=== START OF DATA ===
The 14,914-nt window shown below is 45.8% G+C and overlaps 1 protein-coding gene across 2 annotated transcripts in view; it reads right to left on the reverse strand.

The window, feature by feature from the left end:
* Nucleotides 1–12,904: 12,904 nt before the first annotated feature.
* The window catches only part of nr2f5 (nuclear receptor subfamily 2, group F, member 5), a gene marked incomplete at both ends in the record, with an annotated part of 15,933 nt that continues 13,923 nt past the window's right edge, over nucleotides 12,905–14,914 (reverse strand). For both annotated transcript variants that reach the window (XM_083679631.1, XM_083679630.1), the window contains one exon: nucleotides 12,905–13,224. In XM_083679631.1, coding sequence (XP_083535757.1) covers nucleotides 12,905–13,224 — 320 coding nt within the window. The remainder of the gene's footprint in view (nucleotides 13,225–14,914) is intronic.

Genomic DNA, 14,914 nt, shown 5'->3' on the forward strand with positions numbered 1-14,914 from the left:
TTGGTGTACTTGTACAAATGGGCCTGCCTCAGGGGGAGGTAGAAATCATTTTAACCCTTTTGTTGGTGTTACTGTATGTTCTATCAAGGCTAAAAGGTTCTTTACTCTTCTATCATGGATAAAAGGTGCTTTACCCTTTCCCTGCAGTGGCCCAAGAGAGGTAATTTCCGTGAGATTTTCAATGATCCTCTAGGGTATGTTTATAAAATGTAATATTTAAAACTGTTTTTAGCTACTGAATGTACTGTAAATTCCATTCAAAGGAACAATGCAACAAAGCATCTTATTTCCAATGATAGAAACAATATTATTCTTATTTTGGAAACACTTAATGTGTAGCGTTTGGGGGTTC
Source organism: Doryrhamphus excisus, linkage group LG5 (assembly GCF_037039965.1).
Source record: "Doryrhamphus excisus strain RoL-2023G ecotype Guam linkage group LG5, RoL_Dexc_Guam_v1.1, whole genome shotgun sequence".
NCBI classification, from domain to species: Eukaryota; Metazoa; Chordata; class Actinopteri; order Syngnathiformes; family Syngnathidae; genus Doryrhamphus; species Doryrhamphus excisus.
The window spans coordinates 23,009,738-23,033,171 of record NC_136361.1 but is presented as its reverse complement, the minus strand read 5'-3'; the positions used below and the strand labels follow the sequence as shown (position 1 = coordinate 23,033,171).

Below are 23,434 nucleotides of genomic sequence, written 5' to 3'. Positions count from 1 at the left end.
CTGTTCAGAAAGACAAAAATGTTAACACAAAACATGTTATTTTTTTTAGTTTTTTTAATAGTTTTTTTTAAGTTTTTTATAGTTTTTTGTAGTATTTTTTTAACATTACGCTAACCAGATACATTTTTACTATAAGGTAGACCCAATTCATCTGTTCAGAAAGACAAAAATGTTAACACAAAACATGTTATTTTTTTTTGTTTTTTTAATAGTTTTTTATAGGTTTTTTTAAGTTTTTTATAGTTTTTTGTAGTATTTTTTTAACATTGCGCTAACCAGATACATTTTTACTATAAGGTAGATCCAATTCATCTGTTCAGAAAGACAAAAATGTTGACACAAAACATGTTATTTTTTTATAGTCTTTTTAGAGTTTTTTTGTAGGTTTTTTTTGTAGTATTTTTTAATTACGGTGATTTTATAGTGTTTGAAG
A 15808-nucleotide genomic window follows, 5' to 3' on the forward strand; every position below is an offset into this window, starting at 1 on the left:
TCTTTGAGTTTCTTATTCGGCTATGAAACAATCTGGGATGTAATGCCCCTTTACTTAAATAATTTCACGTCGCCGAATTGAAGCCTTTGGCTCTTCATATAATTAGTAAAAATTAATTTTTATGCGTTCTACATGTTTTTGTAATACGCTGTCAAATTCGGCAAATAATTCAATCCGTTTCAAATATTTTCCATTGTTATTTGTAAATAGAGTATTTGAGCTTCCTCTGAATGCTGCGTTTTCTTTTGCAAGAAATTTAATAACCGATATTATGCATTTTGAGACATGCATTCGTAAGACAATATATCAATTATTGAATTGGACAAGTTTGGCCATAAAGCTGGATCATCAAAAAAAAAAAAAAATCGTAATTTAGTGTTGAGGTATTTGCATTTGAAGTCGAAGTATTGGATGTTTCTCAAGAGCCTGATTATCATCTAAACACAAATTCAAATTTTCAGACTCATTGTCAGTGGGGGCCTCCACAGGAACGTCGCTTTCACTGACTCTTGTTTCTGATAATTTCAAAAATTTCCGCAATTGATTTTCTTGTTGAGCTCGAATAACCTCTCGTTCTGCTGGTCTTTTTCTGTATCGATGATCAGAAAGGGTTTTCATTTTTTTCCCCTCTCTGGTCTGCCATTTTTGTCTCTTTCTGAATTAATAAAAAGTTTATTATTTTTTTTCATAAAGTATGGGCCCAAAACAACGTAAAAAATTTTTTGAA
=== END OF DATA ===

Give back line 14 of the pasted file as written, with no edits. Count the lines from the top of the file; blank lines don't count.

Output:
TCTTTGAGTTTCTTATTCGGCTATGAAACAATCTGGGATGTAATGCCCCTTTACTTAAATAATTTCACGTCGCCGAATTGAAGCCTTTGGCTCTTCATATAATTAGTAAAAATTAATTTTTATGCGTTCTACATGTTTTTGTAATACGCTGTCAAATTCGGCAAATAATTCAATCCGTTTCAAATATTTTCCATTGTTATTTGTAAATAGAGTATTTGAGCTTCCTCTGAATGCTGCGTTTTCTTTTGCAAGAAATTTAATAACCGATATTATGCATTTTGAGACATGCATTCGTAAGACAATATATCAATTATTGAATTGGACAAGTTTGGCCATAAAGCTGGATCATCAAAAAAAAAAAAAAATCGTAATTTAGTGTTGAGGTATTTGCATTTGAAGTCGAAGTATTGGATGTTTCTCAAGAGCCTGATTATCATCTAAACACAAATTCAAATTTTCAGACTCATTGTCAGTGGGGGCCTCCACAGGAACGTCGCTTTCACTGACTCTTGTTTCTGATAATTTCAAAAATTTCCGCAATTGATTTTCTTGTTGAGCTCGAATAACCTCTCGTTCTGCTGGTCTTTTTCTGTATCGATGATCAGAAAGGGTTTTCATTTTTTTCCCCTCTCTGGTCTGCCATTTTTGTCTCTTTCTGAATTAATAAAAAGTTTATTATTTTTTTTCATAAAGTATGGGCCCAAAACAACGTAAAAAATTTTTTGAA